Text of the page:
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Fences Can Stop Sheep, But Not Humans

Tao Yue

Last Friday, a photo appeared in The Tech. A photo of a sign in a construction area near McCormick, on the back of which a student had written “We Are Not Sheep!” But, to my disappointment, the caption gave only the barest overview of the background behind the sign.

It’s actually quite an interesting story, even if only because I’m finding random things to be increasingly funny as the end of the term comes and finals approach.

Quite a while ago, construction started in the area between McCormick and Kresge. Cordons and signs were put up to reroute pedestrian traffic around the construction.

Some time later, the entire north side of the Amherst sidewalk was cordoned off. This made things quite frustrating for West Campus residents, as most people were used to taking a slight shortcut across Kresge Oval to reach Mass. Ave. right at the Building 7 crosswalk. With this route blocked off, the easiest way to reach Mass. Ave. was by walking along the south sidewalk of Amherst Street, a route about forty-five seconds longer at an average MIT student’s walking pace.

But we MIT students are pressed for time. Forty-five seconds is still forty-five seconds that didn’t need to be wasted.

There was another reason that the blocking of the sidewalk annoyed us: there was really no reason for it to be blocked off.

I discovered that one day before the Thanksgiving break, I was walking absent-mindedly southward on the paved area in front of Kresge. Forgetting that the sidewalk was blocked off, I ran smack into the construction area. Not wanting to head back to Mass. Ave. just to walk westward again, I descended the stairs surrounding Kresge, walked across the lawn, found a gap in the hedges, and crossed the construction tape.

This immediately drew the attention of the Kresge parking lot attendant, who asked me, “Why did you cross that tape?” I explained that I was already in the cordoned-off area, so obviously the thing to do was to leave that area immediately. “Yeah, but how the hell did you get there in the first place?” Very simple: I walked. I walked without crossing any construction tape, without violating any signs, without going anywhere I shouldn’t.

And so, I realized the insanity of the situation we were in. The lawn behind Kresge is reachable from the north and the east, but is blocked from the south. And the parking lot attendant would get mad at you even if you reached that location from the northeast.

I had no desire to annoy the parking lot attendant, so for the next few days I made sure to steer clear of the area.

But when I came back from Thanksgiving Break, I saw that someone else had also realized the craziness of the situation. One of the signs directing pedestrians eastward had been turned around, and the words “We Are Not Sheep!” was written on the sign. The traffic cones holding up the caution netting were overturned, and the way was free once again.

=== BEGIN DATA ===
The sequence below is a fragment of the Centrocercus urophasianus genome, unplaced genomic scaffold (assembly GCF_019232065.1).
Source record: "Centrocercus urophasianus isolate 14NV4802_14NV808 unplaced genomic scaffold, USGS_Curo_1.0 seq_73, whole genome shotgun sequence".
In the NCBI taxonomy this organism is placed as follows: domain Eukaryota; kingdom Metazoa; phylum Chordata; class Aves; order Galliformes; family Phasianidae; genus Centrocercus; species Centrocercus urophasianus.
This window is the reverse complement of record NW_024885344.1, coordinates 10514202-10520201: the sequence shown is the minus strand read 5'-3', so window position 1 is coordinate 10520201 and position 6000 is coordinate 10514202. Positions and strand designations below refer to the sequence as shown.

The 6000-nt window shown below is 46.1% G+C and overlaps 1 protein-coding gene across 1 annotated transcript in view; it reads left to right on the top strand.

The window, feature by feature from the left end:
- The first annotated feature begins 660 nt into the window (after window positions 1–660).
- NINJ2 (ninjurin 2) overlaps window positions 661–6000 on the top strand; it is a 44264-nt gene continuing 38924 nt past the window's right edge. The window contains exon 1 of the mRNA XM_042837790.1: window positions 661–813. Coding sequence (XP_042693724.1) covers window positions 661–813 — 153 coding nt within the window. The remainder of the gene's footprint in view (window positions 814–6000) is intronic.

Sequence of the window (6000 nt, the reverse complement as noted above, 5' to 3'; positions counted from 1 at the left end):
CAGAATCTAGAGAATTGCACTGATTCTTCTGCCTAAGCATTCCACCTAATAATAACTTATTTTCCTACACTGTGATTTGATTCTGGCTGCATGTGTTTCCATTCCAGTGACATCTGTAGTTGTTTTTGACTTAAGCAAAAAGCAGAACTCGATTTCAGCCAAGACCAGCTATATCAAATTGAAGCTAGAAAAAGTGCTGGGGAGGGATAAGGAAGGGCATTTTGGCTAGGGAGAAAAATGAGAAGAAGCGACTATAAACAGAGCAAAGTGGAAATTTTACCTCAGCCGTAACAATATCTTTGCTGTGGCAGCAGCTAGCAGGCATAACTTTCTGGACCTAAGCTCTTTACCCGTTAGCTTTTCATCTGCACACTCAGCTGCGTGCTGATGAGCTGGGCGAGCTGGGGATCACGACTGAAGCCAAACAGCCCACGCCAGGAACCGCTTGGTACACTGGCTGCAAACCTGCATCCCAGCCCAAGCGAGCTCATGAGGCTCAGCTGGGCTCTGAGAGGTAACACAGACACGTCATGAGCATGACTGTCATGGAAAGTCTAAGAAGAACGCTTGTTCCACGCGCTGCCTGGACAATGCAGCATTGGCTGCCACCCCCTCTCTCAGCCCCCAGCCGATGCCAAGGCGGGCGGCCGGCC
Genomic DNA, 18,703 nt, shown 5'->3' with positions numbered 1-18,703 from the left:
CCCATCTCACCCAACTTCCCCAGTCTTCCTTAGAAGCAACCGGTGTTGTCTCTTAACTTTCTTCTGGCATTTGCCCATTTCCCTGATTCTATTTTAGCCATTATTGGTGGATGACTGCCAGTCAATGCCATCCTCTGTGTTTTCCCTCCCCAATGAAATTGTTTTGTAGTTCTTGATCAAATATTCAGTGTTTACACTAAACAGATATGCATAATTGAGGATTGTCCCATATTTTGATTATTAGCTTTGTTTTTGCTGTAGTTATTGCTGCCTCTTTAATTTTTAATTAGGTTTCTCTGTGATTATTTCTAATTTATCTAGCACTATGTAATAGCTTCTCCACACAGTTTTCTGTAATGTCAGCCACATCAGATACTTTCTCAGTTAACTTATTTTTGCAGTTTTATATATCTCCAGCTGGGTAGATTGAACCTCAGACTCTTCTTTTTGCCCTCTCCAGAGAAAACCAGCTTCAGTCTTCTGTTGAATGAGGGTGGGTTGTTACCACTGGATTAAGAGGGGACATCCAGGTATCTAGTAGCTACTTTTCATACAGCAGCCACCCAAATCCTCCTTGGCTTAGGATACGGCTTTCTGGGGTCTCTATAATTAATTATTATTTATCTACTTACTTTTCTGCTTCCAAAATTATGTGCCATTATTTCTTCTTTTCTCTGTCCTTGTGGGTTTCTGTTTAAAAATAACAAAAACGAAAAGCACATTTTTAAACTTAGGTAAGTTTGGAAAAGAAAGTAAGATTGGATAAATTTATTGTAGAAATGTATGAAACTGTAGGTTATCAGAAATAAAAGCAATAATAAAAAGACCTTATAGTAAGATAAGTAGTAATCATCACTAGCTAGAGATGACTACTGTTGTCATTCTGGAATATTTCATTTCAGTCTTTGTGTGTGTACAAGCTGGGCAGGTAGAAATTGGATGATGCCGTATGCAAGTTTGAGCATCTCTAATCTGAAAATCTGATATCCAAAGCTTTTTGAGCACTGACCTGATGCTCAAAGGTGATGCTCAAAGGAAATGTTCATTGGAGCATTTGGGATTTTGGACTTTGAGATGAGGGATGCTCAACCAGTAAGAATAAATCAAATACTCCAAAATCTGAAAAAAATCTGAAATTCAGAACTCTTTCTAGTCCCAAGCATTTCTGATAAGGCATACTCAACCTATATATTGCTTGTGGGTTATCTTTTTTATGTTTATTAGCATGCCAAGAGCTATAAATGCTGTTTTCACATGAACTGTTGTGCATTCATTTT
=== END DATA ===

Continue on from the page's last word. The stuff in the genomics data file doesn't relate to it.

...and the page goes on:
I felt like congratulating whoever did it. He or she expressed the frustrations of us all.

But I also knew it wouldn’t last. And sure enough, the traffic cones were back upright, the sign was turned back around, and the way was blocked again.

Then followed a game between the students and whoever was maintaining the blocking system. The next day, the sign was back around and the way was clear. Then, realizing that simply restoring the situation wasn’t going to be permanent, a wooden fence was installed in the row of hedges.

But the students -- humans, not sheep, and please remember that -- weren’t to be stopped. The sign was back, the cones were down, and the fence was broken apart, its pieces scattered around the lawn.

This, apparently, caused the maintainer of the blockage to give up. The sign was turned back around to hide the ignominy of defeat, while the cones remained down, the fence did not come back, and the way stood clear.

This is the term where a mandatory meal plan was proposed yet again and the Dean of Admissions wrote about students in extremely condescending terms. Neither of them, by themselves, were that bad. Both could have been discussed civilly had they been civil to us. However, the meal plan was sprung on us without warning, and the article was hidden in the faculty newsletter and referred to students as little more than children, making insultingly sweeping generalizations.

The sign may have manifested frustrations about construction, but that’s not all. We’ve had construction all around us. Senior House residents have had to listen to a building being torn down in front of them. Bexley residents, in addition to the traffic, have had to listen to heavy machinery as the asphalt of Mass. Ave. was torn and replaced as the pipes down below were refitted. And all of us have found familiar routes blocked.

The sign also represents our other frustrations. The meal plan. The Marilee Jones article. The increasing of tensions and the piling up of work as the end of the term approaches. And finally, this. Construction-related blockades are one thing, but this blockade didn’t even need to be there. And while I have no idea who actually decided to act and clear the way for students, I’ll bet that was a part of it. We all get frustrated with MIT once in a while. It’s part of life, part of IHTFP. But to add more frustrations than are really needed -- well, that’s just gratuitous.